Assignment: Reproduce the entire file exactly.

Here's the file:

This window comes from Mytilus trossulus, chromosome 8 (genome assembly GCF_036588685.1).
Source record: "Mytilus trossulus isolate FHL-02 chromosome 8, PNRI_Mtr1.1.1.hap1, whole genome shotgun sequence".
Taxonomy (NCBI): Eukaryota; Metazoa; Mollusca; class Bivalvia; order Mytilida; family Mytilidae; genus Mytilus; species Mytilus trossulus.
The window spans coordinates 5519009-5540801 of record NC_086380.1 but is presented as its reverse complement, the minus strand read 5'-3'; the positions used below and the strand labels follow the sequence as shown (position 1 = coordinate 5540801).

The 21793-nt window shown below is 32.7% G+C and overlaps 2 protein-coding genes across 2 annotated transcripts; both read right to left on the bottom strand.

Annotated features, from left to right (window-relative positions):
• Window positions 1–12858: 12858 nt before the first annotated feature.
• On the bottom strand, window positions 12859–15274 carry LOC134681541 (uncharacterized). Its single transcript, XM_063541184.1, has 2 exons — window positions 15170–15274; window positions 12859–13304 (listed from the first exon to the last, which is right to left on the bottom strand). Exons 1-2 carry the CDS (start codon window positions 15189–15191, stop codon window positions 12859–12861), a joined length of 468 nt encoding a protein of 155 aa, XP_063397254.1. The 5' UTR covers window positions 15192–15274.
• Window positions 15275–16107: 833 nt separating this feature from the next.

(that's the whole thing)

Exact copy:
This window comes from Mytilus trossulus, chromosome 8 (genome assembly GCF_036588685.1).
Source record: "Mytilus trossulus isolate FHL-02 chromosome 8, PNRI_Mtr1.1.1.hap1, whole genome shotgun sequence".
Taxonomy (NCBI): Eukaryota; Metazoa; Mollusca; class Bivalvia; order Mytilida; family Mytilidae; genus Mytilus; species Mytilus trossulus.
The window spans coordinates 5519009-5540801 of record NC_086380.1 but is presented as its reverse complement, the minus strand read 5'-3'; the positions used below and the strand labels follow the sequence as shown (position 1 = coordinate 5540801).

The 21793-nt window shown below is 32.7% G+C and overlaps 2 protein-coding genes across 2 annotated transcripts; both read right to left on the bottom strand.

Annotated features, from left to right (window-relative positions):
• Window positions 1–12858: 12858 nt before the first annotated feature.
• On the bottom strand, window positions 12859–15274 carry LOC134681541 (uncharacterized). Its single transcript, XM_063541184.1, has 2 exons — window positions 15170–15274; window positions 12859–13304 (listed from the first exon to the last, which is right to left on the bottom strand). Exons 1-2 carry the CDS (start codon window positions 15189–15191, stop codon window positions 12859–12861), a joined length of 468 nt encoding a protein of 155 aa, XP_063397254.1. The 5' UTR covers window positions 15192–15274.
• Window positions 15275–16107: 833 nt separating this feature from the next.